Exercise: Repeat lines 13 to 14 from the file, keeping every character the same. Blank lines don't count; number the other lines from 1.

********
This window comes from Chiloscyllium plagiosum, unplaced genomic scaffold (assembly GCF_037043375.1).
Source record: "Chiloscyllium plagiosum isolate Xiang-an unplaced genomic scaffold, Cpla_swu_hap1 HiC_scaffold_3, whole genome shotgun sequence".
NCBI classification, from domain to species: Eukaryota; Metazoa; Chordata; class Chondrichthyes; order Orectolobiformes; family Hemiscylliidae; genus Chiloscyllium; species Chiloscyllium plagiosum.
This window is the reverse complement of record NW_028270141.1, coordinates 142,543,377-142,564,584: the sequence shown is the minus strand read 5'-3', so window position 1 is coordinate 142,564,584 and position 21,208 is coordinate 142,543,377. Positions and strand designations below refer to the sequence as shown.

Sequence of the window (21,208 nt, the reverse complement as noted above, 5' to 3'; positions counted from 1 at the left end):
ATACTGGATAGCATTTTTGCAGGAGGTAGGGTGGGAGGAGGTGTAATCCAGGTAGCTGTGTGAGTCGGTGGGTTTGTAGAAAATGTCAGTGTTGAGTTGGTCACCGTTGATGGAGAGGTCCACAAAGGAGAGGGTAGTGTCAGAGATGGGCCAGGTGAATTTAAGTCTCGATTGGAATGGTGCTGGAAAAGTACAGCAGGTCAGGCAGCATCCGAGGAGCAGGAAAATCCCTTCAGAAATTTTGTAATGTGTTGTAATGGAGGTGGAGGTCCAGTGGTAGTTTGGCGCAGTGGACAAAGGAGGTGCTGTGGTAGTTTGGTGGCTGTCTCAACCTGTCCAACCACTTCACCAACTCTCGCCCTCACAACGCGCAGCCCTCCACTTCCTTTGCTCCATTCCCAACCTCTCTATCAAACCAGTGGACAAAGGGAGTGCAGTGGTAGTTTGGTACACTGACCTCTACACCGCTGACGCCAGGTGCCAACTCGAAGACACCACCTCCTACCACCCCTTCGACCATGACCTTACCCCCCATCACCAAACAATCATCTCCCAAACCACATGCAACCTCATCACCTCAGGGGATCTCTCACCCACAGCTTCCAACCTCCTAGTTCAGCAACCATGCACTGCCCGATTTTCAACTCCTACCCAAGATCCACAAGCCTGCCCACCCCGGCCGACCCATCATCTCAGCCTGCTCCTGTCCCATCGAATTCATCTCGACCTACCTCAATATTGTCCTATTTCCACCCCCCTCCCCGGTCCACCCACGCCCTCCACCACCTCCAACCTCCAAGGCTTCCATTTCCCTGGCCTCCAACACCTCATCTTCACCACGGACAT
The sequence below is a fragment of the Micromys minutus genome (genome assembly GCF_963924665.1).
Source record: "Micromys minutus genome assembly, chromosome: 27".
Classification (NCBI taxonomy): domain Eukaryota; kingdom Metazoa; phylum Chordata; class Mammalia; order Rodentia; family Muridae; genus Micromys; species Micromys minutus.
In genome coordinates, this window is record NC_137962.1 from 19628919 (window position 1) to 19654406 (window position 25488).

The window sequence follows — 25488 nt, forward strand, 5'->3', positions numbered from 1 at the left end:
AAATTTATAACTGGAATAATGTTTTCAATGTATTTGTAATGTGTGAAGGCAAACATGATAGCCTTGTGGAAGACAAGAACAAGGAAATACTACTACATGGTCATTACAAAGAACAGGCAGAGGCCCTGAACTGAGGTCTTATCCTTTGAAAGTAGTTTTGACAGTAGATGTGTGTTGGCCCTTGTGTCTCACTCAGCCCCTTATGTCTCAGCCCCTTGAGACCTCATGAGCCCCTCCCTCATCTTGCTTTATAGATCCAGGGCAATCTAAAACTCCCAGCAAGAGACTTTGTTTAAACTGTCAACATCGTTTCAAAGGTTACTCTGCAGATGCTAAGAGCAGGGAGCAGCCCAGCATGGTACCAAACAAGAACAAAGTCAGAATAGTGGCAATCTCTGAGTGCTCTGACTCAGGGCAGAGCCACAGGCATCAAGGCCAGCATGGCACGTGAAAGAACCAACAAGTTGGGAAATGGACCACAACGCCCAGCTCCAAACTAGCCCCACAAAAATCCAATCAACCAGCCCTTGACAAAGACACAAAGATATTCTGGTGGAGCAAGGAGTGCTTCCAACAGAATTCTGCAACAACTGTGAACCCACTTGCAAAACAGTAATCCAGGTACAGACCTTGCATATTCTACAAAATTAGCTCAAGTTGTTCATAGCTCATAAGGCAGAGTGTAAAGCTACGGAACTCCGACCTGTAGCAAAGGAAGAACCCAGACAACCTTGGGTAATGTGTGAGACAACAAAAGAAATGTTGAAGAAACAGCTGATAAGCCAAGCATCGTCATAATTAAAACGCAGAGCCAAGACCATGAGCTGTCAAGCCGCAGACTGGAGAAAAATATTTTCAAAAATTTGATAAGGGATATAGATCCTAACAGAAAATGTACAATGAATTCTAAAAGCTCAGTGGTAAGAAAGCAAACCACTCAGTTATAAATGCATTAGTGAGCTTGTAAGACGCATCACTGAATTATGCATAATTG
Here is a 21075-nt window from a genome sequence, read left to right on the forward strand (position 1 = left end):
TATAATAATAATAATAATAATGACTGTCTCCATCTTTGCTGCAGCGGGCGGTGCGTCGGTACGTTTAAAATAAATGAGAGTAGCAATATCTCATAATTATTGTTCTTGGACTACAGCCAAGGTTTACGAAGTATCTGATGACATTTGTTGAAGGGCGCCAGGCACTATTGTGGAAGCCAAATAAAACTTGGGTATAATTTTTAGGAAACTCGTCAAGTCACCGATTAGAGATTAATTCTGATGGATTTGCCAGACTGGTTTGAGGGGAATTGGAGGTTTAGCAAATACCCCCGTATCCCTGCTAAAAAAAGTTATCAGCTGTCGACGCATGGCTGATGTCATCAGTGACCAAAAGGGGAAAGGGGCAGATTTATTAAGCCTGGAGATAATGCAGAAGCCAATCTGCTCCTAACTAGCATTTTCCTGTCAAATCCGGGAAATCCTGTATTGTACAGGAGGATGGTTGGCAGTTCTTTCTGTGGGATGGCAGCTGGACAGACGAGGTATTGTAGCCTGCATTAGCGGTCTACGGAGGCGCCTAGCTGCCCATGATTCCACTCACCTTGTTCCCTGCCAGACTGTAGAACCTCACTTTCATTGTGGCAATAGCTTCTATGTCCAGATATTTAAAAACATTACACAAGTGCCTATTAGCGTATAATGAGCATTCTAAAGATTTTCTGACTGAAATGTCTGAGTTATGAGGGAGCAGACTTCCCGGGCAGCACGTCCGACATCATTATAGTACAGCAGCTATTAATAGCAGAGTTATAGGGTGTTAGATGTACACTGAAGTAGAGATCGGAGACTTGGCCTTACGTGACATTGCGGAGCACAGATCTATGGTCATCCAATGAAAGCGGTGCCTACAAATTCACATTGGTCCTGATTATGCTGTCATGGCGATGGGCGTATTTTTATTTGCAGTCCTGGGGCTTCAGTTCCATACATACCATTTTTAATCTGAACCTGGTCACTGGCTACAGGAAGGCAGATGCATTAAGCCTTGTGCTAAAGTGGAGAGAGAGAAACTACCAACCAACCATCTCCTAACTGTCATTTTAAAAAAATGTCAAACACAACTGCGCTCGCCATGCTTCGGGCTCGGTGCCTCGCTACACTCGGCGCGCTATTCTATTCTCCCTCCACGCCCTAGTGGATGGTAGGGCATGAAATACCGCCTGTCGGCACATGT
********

Here is a 21075-nt window from a genome sequence, read left to right on the forward strand (position 1 = left end):
TATAATAATAATAATAATAATGACTGTCTCCATCTTTGCTGCAGCGGGCGGTGCGTCGGTACGTTTAAAATAAATGAGAGTAGCAATATCTCATAATTATTGTTCTTGGACTACAGCCAAGGTTTACGAAGTATCTGATGACATTTGTTGAAGGGCGCCAGGCACTATTGTGGAAGCCAAATAAAACTTGGGTATAATTTTTAGGAAACTCGTCAAGTCACCGATTAGAGATTAATTCTGATGGATTTGCCAGACTGGTTTGAGGGGAATTGGAGGTTTAGCAAATACCCCCGTATCCCTGCTAAAAAAAGTTATCAGCTGTCGACGCATGGCTGATGTCATCAGTGACCAAAAGGGGAAAGGGGCAGATTTATTAAGCCTGGAGATAATGCAGAAGCCAATCTGCTCCTAACTAGCATTTTCCTGTCAAATCCGGGAAATCCTGTATTGTACAGGAGGATGGTTGGCAGTTCTTTCTGTGGGATGGCAGCTGGACAGACGAGGTATTGTAGCCTGCATTAGCGGTCTACGGAGGCGCCTAGCTGCCCATGATTCCACTCACCTTGTTCCCTGCCAGACTGTAGAACCTCACTTTCATTGTGGCAATAGCTTCTATGTCCAGATATTTAAAAACATTACACAAGTGCCTATTAGCGTATAATGAGCATTCTAAAGATTTTCTGACTGAAATGTCTGAGTTATGAGGGAGCAGACTTCCCGGGCAGCACGTCCGACATCATTATAGTACAGCAGCTATTAATAGCAGAGTTATAGGGTGTTAGATGTACACTGAAGTAGAGATCGGAGACTTGGCCTTACGTGACATTGCGGAGCACAGATCTATGGTCATCCAATGAAAGCGGTGCCTACAAATTCACATTGGTCCTGATTATGCTGTCATGGCGATGGGCGTATTTTTATTTGCAGTCCTGGGGCTTCAGTTCCATACATACCATTTTTAATCTGAACCTGGTCACTGGCTACAGGAAGGCAGATGCATTAAGCCTTGTGCTAAAGTGGAGAGAGAGAAACTACCAACCAACCATCTCCTAACTGTCATTTTAAAAAAATGTCAAACACAACTGCGCTCGCCATGCTTCGGGCTCGGTGCCTCGCTACACTCGGCGCGCTATTCTATTCTCCCTCCACGCCCTAGTGGATGGTAGGGCATGAAATACCGCCTGTCGGCACATGT